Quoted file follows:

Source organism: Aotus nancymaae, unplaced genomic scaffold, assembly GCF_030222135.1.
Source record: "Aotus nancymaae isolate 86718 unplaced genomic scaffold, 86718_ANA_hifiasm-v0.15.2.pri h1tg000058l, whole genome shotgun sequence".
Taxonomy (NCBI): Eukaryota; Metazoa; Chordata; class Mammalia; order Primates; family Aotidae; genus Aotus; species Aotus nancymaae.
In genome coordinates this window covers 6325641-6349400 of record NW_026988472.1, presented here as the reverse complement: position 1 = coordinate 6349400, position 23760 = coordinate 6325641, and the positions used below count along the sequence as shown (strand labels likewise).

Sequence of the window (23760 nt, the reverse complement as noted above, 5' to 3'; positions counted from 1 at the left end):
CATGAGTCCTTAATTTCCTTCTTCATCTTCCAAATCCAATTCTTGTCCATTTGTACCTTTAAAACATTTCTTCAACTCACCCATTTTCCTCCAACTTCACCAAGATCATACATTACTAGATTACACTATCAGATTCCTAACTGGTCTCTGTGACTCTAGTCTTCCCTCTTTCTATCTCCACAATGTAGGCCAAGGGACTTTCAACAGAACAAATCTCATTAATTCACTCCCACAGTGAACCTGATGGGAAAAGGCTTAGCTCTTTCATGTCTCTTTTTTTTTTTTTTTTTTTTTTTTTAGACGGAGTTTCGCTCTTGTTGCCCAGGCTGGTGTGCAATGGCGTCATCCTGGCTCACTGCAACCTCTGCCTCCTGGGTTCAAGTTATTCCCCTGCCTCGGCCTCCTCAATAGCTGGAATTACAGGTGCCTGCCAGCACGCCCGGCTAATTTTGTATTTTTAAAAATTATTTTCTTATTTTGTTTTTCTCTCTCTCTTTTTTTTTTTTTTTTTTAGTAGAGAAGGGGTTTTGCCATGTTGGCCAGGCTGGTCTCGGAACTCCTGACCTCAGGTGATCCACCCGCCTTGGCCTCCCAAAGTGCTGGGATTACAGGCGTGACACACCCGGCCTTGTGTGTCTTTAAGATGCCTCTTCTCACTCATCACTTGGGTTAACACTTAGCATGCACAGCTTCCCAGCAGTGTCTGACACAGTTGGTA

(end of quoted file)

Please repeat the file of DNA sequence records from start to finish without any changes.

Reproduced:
Source organism: Aotus nancymaae, unplaced genomic scaffold, assembly GCF_030222135.1.
Source record: "Aotus nancymaae isolate 86718 unplaced genomic scaffold, 86718_ANA_hifiasm-v0.15.2.pri h1tg000058l, whole genome shotgun sequence".
Taxonomy (NCBI): Eukaryota; Metazoa; Chordata; class Mammalia; order Primates; family Aotidae; genus Aotus; species Aotus nancymaae.
In genome coordinates this window covers 6325641-6349400 of record NW_026988472.1, presented here as the reverse complement: position 1 = coordinate 6349400, position 23760 = coordinate 6325641, and the positions used below count along the sequence as shown (strand labels likewise).

Sequence of the window (23760 nt, the reverse complement as noted above, 5' to 3'; positions counted from 1 at the left end):
CATGAGTCCTTAATTTCCTTCTTCATCTTCCAAATCCAATTCTTGTCCATTTGTACCTTTAAAACATTTCTTCAACTCACCCATTTTCCTCCAACTTCACCAAGATCATACATTACTAGATTACACTATCAGATTCCTAACTGGTCTCTGTGACTCTAGTCTTCCCTCTTTCTATCTCCACAATGTAGGCCAAGGGACTTTCAACAGAACAAATCTCATTAATTCACTCCCACAGTGAACCTGATGGGAAAAGGCTTAGCTCTTTCATGTCTCTTTTTTTTTTTTTTTTTTTTTTTTTAGACGGAGTTTCGCTCTTGTTGCCCAGGCTGGTGTGCAATGGCGTCATCCTGGCTCACTGCAACCTCTGCCTCCTGGGTTCAAGTTATTCCCCTGCCTCGGCCTCCTCAATAGCTGGAATTACAGGTGCCTGCCAGCACGCCCGGCTAATTTTGTATTTTTAAAAATTATTTTCTTATTTTGTTTTTCTCTCTCTCTTTTTTTTTTTTTTTTTTAGTAGAGAAGGGGTTTTGCCATGTTGGCCAGGCTGGTCTCGGAACTCCTGACCTCAGGTGATCCACCCGCCTTGGCCTCCCAAAGTGCTGGGATTACAGGCGTGACACACCCGGCCTTGTGTGTCTTTAAGATGCCTCTTCTCACTCATCACTTGGGTTAACACTTAGCATGCACAGCTTCCCAGCAGTGTCTGACACAGTTGGTA